In particular, we were discussing the three vows of religious life - poverty, chastity and obedience. It was a very thought provoking discussion.
Strangely, though, it got me thinking about non-Catholics that I know living in hostels around Brighton. One friend lives at St Patrick's hostel in Hove. Aside from the fact that many of those living in the hostels of Brighton have 'issues' like we all have 'issues' - ranging from mental health to alcohol and drug abuse - the life of a hostel dweller is quite monastic in its basic format.
First, you really only get into these hostels if you are on benefits - so you live on a minimum allocated amount each week with which to buy your food, top up your rent, buy your necessaries. Of course, if you find it hard to budget, or have a particular addiction or habit that causes you to lose a great deal of your money quickly then you are dependent on the charity of others. Unitentionally, you have fulfilled one of the chief criteria of religious life - Poverty.
Of course, if you live in St Patrick's hostel, you aren't actually allowed visitors to stay overnight. So, you can forget about taking home a lady or having any sexual relationships if you live there. Unwittingly, you have fulfilled or are fulfilling another vow of religous life - Chastity.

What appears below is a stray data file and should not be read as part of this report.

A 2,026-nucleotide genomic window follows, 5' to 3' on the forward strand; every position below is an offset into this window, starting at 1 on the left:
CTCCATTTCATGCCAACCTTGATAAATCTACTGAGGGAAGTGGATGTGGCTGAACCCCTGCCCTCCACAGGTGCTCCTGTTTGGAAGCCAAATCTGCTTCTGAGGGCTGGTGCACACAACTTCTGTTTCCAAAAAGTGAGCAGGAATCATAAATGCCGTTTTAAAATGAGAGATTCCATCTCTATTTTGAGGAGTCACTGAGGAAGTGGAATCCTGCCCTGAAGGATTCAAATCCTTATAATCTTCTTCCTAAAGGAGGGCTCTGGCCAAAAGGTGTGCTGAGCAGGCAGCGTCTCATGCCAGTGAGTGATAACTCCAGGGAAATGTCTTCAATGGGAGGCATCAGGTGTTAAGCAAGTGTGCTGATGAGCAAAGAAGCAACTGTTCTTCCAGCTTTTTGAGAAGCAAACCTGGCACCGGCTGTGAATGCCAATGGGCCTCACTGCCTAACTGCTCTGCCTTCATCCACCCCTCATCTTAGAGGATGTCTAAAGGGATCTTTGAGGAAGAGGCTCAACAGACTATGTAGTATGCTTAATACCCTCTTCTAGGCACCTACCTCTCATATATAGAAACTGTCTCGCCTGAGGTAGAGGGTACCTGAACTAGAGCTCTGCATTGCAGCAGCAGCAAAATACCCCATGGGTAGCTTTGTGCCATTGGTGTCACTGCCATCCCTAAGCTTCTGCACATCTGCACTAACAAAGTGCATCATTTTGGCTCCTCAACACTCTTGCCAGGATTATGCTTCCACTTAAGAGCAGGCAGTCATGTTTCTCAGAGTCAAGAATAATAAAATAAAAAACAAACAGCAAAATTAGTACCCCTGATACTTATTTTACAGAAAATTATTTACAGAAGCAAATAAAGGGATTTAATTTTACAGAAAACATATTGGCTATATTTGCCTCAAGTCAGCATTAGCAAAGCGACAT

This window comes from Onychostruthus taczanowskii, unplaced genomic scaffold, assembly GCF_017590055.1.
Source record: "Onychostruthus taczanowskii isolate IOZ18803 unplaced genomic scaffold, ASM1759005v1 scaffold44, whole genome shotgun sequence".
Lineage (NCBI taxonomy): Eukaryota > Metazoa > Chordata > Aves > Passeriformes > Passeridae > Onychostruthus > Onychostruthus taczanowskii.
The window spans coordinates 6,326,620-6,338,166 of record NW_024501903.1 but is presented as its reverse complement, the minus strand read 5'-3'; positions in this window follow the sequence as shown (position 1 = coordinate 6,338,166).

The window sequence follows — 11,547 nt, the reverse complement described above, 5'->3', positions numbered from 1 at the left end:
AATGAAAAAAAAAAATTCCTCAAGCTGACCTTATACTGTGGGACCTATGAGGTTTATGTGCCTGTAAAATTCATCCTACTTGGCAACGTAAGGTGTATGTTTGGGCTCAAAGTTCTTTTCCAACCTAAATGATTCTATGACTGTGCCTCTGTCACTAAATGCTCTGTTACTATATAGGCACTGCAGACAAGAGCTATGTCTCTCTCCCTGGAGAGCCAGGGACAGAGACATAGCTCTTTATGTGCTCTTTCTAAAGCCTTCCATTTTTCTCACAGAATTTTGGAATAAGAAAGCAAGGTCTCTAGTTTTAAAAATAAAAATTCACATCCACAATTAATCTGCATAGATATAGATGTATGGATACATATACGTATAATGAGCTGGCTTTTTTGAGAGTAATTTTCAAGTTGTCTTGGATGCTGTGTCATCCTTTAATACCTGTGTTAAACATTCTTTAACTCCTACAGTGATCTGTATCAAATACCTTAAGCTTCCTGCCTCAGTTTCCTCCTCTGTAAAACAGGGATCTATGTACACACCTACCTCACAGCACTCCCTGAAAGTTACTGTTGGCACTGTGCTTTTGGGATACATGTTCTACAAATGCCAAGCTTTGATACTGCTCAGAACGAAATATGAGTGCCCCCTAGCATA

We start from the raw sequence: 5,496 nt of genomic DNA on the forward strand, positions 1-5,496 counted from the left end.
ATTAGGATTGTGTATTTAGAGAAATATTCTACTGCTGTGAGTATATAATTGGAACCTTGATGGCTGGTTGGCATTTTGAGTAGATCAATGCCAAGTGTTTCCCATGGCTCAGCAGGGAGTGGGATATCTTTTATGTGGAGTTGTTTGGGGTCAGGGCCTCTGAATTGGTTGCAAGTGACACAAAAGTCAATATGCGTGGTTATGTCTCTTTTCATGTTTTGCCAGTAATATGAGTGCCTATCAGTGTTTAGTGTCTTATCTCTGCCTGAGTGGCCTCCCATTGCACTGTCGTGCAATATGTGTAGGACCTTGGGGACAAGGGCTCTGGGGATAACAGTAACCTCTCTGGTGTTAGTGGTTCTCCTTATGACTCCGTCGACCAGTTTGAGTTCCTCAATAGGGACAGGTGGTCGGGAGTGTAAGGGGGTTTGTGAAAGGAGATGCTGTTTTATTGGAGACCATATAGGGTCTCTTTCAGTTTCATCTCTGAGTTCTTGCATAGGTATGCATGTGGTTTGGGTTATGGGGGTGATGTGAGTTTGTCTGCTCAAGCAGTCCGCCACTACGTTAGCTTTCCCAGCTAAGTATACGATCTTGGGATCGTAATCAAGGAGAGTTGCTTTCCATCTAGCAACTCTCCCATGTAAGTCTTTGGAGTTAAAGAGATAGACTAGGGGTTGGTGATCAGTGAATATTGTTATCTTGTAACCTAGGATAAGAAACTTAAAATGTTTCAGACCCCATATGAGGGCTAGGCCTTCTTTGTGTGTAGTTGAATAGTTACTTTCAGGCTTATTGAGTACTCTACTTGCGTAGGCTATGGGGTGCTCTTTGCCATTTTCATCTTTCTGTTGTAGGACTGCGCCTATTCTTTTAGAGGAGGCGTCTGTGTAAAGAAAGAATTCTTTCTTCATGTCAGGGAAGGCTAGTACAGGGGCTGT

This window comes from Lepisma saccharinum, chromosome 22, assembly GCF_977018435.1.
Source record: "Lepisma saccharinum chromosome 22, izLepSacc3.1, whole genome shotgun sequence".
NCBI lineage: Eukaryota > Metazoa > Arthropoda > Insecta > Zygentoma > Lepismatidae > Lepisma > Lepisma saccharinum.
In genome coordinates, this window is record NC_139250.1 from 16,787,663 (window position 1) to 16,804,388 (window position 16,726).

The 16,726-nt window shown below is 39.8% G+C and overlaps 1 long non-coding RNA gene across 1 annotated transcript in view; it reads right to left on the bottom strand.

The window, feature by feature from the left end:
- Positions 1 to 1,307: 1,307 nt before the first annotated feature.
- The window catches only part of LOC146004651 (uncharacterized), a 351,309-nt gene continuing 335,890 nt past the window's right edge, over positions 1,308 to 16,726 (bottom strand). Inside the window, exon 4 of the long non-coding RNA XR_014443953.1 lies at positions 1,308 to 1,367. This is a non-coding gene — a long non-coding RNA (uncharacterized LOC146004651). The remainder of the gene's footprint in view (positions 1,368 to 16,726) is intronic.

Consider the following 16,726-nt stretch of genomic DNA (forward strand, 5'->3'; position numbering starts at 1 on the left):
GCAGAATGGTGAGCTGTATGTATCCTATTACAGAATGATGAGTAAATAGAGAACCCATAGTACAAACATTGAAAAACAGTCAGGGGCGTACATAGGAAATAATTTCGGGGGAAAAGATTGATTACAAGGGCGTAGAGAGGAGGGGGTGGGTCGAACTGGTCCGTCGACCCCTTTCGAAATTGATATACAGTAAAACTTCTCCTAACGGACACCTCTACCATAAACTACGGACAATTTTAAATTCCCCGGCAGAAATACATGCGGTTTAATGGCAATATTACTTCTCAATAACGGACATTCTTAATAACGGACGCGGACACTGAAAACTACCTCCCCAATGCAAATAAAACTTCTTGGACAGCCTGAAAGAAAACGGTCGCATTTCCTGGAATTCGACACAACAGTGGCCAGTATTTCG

Then, because you live under the roof of the hostel owners, you have to live under those ground rules mentioned above. You don't actually have anything to do during the day so you just walk around town all day begging. However, if you overstep some 'marker' or are found to be guilty of some form of 'anti-social behaviour' then you know that you will be evicted with no notice whatsoever. Therefore, you have to be obedient and on good behaviour towards your superiors - the staff of the hostel. Unwittingly, you have fulfilled the third aspect of the religious life - Obedience.
Of course, the great difference between this person and the religious is that one has been placed in this situation by the Council. The other has chosen it as his vocation. One involves having no choice at all - save for the street - the person in question has actually slept in bushes for a prolongued period of time - the other has chosen freely to live under these conditions in order to dedicate himself more solely to following Christ and loving the Lord. And, of course, while the hostel dweller has not chosen to live in community with others who have not chosen to be there either, the religous has chosen to live in community with others who have chosen to be there.
The issue of choice, of prayer, of expressed human will are central to those who go into consecrated life. The two situations are, of course, entirely different for those reasons - yet those who choose it discover that it is liberating. Those who do not choose it, but are coerced into a similar setting do not find it liberating but imprisoning. I was struck by how even though these two situations are entirely disimilar, they are strangely the same. There is one similarity however. A lot of people in hostels detest each other. Sadly, the same is true of some religious houses.
Finally, of course, unemployment and begging brings to hostel dwellers the derision of the World - those who are marked by addictions - even former addictions - are considered to be 'scum' by many. Therefore they are humbled and take the lowest place in society - and humility is, of course, what all religious are seeking.